Published July 22, 2013, Page 18
|Photo by: JOE FARAONI / ESPN
arina Escobar can thank an old-fashioned weather machine for her career as a graphic artist. The machine was state-of-the-art in the 1980s when the local broadcaster where she worked bought it.
“Before then, the weather was simply putting magnets on walls,” she said. “When the new weather system came out on the computer, it not only did weather, it did graphics, too.”
A broadcast journalism major from the University of Oklahoma, Escobar had spent the early part of her career in the news department, writing and even appearing on air. Escobar jumped at the chance to learn how to operate the weather machine when the station manager asked for volunteers to operate it.
“I run a group that’s a combination of technologists and people who have design skills,” she said. “When I interviewed for this job, I kept stressing, ‘You understand I don’t have a technology background.’ And the answer was ‘Yes. We have enough technologists. We’re looking for someone who can be more creative and package up what’s built.’ I was surprised when I got the job, and I think they were surprised when I took it.”
— John Ourand
■ Innovation you’re most proud of: We came up with a piece that we called ESPN Virtual Pitch, which dealt with baseball. It’s a breakdown of the pitch and the batting. From Virtual Pitch, we went into something called Game View, which took those virtual characters and put them on a touchscreen interactive table. The talent had complete control over it.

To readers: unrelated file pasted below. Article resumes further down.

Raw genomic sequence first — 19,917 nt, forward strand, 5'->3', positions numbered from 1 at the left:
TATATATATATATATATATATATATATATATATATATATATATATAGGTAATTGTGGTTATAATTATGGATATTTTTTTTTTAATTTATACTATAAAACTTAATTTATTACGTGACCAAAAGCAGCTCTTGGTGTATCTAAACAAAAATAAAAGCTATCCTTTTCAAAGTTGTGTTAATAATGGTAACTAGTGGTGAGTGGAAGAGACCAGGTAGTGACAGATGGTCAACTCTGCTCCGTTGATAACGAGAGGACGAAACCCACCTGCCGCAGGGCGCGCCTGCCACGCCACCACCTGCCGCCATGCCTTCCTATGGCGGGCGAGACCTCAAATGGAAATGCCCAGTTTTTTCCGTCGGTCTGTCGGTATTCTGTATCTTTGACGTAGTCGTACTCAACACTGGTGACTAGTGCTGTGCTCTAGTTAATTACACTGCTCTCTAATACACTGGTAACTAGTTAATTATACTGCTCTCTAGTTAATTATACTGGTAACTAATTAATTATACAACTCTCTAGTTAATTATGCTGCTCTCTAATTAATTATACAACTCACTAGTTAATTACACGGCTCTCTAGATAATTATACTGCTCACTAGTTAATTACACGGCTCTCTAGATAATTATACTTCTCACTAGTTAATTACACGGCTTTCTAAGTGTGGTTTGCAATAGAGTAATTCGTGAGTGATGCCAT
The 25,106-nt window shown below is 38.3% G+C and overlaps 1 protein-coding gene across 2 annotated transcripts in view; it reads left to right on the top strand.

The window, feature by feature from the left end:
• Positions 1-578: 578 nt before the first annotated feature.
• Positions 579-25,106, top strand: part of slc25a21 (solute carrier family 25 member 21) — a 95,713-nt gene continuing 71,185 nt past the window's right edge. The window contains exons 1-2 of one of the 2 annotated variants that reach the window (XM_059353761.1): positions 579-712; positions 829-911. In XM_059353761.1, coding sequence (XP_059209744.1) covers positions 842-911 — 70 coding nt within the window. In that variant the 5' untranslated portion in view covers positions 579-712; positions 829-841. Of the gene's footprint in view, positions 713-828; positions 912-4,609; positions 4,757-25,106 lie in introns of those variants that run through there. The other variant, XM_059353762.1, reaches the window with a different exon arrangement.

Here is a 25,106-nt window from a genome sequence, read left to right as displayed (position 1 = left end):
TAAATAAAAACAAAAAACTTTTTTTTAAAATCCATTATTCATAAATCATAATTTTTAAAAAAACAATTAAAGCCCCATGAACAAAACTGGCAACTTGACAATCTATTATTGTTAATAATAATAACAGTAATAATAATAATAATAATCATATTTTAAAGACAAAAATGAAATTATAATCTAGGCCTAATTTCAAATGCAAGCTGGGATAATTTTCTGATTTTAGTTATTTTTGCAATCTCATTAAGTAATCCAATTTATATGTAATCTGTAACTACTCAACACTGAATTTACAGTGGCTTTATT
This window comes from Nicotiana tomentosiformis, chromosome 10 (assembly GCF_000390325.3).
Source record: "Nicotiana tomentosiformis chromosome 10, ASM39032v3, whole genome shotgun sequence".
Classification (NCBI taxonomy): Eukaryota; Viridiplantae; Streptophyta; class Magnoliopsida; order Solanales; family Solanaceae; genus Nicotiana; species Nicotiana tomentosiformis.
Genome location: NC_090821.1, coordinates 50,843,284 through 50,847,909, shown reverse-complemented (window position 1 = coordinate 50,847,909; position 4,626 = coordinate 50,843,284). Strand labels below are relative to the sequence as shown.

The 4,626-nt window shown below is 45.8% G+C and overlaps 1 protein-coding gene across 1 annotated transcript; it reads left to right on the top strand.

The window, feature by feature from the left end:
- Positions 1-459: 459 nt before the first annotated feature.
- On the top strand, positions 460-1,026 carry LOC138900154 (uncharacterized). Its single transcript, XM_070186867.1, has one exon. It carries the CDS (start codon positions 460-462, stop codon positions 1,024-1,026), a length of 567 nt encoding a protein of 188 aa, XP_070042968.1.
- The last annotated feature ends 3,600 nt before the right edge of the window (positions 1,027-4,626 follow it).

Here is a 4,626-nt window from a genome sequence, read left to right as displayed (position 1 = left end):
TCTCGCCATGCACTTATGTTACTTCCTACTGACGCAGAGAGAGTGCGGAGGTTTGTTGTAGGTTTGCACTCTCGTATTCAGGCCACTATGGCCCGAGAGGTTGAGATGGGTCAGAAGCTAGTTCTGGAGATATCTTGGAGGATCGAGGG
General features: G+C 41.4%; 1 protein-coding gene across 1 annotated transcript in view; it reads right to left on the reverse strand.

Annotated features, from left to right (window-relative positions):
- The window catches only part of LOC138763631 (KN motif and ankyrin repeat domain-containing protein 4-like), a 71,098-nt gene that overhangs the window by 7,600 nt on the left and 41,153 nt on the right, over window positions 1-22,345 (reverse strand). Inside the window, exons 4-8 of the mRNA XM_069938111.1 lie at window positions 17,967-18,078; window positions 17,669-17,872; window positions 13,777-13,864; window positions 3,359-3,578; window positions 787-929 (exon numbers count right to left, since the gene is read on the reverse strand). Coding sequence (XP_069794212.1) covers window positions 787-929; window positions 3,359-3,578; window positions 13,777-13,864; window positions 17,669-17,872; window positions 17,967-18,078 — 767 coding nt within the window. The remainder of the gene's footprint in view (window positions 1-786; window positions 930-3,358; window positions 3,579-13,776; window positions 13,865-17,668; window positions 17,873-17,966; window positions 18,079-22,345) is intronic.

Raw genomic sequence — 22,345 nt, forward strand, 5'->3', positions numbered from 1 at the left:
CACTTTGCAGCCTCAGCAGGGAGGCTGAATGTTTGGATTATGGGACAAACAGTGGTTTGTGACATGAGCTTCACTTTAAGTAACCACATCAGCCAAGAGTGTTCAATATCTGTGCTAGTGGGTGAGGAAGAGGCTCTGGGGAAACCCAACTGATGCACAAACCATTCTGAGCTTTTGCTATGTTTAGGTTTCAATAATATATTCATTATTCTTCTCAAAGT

■ Last innovation that made you say, “Wow!”: Let’s say the director at Summer X Games wants to go to a bump after the event and the bump is going to show a graffiti artist that is spray-painting a wall. The image that he’s spray-painting is the guy who just won in the event that you just saw.
■ It may sound crazy now, but soon we’ll be able to …: Augmented reality and virtual sets are just now scratching the surface of what’s to come. Products like Microsoft Kinect and Google Glass will show us where we’re headed.
■ A less-than-perfect outcome that you learned from: I owned a 150-seat restaurant in New York City for seven years. Owning your own business is like taking a master’s class in business. I worked a lot. I learned a lot. I owned every bad decision I made. I don’t regret the decision. It was an amazing choice. What I missed was the brainstorming, the design thinking, the creativity.